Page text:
Battery Percentage Indicator/Meter

Hello everyone, first and foremost sorry if this has been covered elsewhere already as I imagine it was. However I can’t find it.

So for all of my builds and it’s pretty standard that most of us use battery meters of some sort, whether it be for LiPo/Li-ion batteries. So for LiPo batts, it’s recommended to not ride below roughly 60% to play it safe, and I think a bit lower (like 50% for Li-ion).

This is to help increase the lifetime/cycle of our batteries due to lithium battery chemistry. I just build a diy board for a friend and rather than just telling them not to ride below 60% on the meter, what can be done or can someone point me in the direction of a meter that can factor in this offset? Essentially all I’m asking is if there are any existing solutions to get a battery meter that, let’s just say for LiPo for example turn the usable 40% of the battery and display that as the 0-100%?

I know this is also accounted for in the Vesc software via voltage cutoff limits, but I’m specifically looking for a display representation of what I’ve already mentioned above.

As always, any and all hell is much appreciated, and I’m sorry if this is already covered somewhere else >.< cheers everyone and stay cool out there in those scorchers! :fire::fire:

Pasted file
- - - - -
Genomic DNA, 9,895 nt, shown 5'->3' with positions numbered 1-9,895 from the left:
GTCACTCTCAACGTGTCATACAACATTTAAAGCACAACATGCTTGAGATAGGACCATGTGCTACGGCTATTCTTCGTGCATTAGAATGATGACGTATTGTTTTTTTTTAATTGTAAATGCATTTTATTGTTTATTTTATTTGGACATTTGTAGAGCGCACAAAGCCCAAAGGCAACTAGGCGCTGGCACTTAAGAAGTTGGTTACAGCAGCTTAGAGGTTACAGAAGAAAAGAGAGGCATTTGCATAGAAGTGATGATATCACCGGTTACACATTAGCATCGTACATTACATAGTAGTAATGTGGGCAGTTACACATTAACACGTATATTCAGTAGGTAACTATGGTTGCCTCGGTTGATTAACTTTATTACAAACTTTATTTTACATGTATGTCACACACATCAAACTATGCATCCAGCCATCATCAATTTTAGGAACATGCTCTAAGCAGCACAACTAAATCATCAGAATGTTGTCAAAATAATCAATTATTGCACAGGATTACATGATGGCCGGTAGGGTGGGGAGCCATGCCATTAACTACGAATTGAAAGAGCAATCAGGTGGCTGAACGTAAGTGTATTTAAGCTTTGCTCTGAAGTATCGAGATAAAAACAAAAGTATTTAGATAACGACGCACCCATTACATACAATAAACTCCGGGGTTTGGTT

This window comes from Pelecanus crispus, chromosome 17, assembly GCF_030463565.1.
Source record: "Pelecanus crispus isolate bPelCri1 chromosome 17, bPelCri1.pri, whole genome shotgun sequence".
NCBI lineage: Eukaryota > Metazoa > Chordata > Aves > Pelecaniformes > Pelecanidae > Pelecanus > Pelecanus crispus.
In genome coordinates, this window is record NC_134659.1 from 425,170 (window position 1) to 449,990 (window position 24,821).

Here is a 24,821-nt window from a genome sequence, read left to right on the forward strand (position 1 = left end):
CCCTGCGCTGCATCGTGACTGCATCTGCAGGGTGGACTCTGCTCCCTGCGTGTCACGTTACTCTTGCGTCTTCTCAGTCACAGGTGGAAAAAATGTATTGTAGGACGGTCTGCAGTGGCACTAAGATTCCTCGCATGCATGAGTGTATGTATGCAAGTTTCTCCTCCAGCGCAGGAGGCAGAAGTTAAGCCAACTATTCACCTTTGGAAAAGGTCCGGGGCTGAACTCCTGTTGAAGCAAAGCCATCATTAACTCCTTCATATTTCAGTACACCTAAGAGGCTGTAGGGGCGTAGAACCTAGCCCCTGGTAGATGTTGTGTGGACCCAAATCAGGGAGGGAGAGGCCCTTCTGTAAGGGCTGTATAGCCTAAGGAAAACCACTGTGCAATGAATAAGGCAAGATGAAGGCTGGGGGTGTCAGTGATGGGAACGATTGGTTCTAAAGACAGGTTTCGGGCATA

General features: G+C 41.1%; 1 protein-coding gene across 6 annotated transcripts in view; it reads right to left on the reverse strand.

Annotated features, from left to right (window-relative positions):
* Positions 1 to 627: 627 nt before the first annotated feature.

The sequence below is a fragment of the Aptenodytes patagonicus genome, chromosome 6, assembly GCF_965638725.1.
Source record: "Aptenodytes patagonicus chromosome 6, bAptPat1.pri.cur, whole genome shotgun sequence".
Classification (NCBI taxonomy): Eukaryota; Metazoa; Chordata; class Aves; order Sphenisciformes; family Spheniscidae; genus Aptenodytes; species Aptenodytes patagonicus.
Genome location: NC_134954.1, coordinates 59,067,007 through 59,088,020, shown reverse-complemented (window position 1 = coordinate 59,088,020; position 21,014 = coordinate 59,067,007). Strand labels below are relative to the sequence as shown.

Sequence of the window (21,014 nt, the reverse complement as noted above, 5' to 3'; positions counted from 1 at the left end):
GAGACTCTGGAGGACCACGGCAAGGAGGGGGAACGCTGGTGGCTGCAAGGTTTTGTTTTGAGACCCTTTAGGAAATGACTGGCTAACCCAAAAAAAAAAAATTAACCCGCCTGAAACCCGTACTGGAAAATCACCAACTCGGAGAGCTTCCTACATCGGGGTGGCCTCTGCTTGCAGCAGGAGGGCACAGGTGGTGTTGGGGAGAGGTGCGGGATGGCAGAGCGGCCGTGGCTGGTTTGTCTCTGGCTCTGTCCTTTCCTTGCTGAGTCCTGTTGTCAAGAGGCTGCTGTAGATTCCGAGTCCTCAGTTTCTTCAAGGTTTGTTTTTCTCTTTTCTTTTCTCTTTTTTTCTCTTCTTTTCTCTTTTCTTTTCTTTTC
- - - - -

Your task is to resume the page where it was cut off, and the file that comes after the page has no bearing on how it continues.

Most affordable meters come pre programmed with specs… The only option I can offer u is to set the series count higher so it reads 0 sooner… So say for a 10s battery u set the meter to 12s… So what it thinks is an empty 12s value is wher youd want to stop… Best I can think without going custom… But probably more work than just checking the board every so often…

The other option is to get a volt meter and just learn what voltage equates to 60% SOC. I don’t know of any percentage meters that have flexible enough adjustment for your requirements.

I suppose if you were really determined you could get a small microcontroller and a display and build a meter from scratch, but that’s a lot of work.

Can anyone point me in the direction of doing something similar mentioned above in the responses as far as going about making a diy battery meter for this similar situation?

Parts I would probably use: An arduino nano or other similar microcontroller Some kind of power supply (probably a linear regulator) a 2.5 digit 7 segment display

Hook all that together right, write some basic code, upload it, and you’ve got yourself a DIY voltmeter!

This is a broad-strokes list, you’re well outside the “buy modules and plug them together and they just work” level of DIY. This project will require you to know or learn electronics, soldering and some mild coding, or have someone who does willing to do the work for you.